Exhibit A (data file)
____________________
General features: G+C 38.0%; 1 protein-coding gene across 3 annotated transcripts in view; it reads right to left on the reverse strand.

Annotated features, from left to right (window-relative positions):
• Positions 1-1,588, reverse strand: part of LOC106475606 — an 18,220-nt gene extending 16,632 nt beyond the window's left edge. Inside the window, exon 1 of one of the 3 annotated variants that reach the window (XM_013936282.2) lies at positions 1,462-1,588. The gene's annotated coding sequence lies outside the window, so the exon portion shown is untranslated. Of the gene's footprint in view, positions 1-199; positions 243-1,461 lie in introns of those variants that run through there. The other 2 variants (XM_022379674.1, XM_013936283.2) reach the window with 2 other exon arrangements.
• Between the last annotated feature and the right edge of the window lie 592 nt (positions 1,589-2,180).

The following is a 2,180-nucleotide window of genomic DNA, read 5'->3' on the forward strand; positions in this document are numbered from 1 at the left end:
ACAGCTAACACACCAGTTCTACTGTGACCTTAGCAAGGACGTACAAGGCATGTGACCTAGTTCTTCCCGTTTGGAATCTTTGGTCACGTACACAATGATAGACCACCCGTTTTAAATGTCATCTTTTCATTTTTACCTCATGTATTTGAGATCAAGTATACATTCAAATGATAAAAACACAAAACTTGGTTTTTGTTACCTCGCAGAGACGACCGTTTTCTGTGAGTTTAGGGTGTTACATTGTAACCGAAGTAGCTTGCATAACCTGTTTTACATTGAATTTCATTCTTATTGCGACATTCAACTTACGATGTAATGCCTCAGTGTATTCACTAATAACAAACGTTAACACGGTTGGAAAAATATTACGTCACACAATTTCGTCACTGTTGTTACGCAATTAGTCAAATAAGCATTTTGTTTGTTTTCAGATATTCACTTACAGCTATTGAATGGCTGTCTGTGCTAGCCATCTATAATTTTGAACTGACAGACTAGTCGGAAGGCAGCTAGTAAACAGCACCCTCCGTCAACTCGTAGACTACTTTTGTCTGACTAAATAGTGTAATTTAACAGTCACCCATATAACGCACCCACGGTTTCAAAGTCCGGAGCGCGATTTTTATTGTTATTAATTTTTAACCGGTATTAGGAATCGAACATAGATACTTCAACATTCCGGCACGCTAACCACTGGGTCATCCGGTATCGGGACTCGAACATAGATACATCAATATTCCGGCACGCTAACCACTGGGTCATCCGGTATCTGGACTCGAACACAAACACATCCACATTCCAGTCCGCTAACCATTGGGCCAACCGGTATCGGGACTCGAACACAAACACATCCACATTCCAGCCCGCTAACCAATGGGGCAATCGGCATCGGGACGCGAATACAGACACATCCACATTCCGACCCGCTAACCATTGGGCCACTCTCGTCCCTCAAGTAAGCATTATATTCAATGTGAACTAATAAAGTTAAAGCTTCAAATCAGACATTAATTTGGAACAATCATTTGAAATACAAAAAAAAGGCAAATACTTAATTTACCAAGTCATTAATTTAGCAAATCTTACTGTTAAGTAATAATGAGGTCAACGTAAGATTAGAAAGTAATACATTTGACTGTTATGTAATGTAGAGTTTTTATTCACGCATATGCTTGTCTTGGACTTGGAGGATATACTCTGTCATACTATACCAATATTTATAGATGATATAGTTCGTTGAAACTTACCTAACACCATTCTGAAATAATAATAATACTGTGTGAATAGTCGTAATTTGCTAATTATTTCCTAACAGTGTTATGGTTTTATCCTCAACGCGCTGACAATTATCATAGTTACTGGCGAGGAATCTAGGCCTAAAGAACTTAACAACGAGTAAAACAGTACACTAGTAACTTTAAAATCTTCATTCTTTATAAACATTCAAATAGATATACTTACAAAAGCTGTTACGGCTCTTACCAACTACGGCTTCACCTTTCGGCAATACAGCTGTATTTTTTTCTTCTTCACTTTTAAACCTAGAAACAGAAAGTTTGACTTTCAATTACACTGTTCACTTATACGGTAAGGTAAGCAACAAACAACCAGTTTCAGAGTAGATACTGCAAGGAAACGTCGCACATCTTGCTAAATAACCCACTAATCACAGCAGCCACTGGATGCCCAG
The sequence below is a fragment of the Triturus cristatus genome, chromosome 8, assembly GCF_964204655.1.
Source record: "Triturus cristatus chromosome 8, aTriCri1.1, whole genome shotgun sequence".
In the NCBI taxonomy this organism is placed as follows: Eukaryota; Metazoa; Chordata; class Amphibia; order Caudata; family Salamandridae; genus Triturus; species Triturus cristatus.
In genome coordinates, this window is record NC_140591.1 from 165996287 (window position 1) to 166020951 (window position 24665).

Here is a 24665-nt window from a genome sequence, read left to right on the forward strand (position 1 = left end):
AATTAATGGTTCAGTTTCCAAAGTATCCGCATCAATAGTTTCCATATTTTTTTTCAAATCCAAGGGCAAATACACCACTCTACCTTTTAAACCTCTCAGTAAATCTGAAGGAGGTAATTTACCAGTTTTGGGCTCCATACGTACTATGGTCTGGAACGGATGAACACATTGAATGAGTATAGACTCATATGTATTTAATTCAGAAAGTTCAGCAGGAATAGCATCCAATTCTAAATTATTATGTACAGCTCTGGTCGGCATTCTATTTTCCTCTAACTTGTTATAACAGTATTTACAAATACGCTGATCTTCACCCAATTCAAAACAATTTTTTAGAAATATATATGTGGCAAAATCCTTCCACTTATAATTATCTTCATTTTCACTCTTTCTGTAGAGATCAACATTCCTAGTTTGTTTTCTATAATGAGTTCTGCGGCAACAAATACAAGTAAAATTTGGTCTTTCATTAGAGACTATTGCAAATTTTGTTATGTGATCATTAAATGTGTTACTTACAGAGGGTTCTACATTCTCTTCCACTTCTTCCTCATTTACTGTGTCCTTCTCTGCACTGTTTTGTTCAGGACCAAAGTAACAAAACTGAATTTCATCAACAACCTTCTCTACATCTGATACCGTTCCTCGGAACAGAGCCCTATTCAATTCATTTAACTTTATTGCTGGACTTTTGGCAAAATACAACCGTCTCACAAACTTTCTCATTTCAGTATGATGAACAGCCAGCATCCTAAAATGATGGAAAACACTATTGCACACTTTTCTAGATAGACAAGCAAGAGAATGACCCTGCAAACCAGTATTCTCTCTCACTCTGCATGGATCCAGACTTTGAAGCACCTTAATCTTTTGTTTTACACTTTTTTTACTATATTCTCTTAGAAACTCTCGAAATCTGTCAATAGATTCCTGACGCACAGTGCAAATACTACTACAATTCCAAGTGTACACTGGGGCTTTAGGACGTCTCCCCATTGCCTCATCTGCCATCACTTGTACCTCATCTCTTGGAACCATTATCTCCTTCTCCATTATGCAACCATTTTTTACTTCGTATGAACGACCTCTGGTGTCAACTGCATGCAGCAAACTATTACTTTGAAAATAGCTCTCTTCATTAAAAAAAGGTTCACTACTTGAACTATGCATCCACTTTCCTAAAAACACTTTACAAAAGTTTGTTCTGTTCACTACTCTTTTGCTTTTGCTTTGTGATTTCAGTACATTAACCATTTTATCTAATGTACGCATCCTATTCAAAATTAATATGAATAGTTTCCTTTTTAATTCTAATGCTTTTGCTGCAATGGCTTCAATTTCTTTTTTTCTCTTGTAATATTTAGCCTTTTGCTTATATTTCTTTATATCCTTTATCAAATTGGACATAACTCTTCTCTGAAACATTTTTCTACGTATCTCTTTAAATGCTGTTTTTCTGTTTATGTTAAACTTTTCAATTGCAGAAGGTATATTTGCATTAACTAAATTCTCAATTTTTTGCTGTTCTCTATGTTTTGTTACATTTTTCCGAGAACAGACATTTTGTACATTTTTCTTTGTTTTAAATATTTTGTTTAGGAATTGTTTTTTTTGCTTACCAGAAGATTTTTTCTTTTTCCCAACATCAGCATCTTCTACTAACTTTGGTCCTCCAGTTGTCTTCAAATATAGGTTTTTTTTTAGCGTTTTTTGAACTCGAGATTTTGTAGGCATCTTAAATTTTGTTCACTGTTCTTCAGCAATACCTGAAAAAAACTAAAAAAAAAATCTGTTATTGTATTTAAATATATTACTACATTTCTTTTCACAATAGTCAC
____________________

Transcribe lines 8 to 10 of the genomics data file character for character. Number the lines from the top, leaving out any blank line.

Source record: "Triturus cristatus chromosome 8, aTriCri1.1, whole genome shotgun sequence".
In the NCBI taxonomy this organism is placed as follows: Eukaryota; Metazoa; Chordata; class Amphibia; order Caudata; family Salamandridae; genus Triturus; species Triturus cristatus.
In genome coordinates, this window is record NC_140591.1 from 165996287 (window position 1) to 166020951 (window position 24665).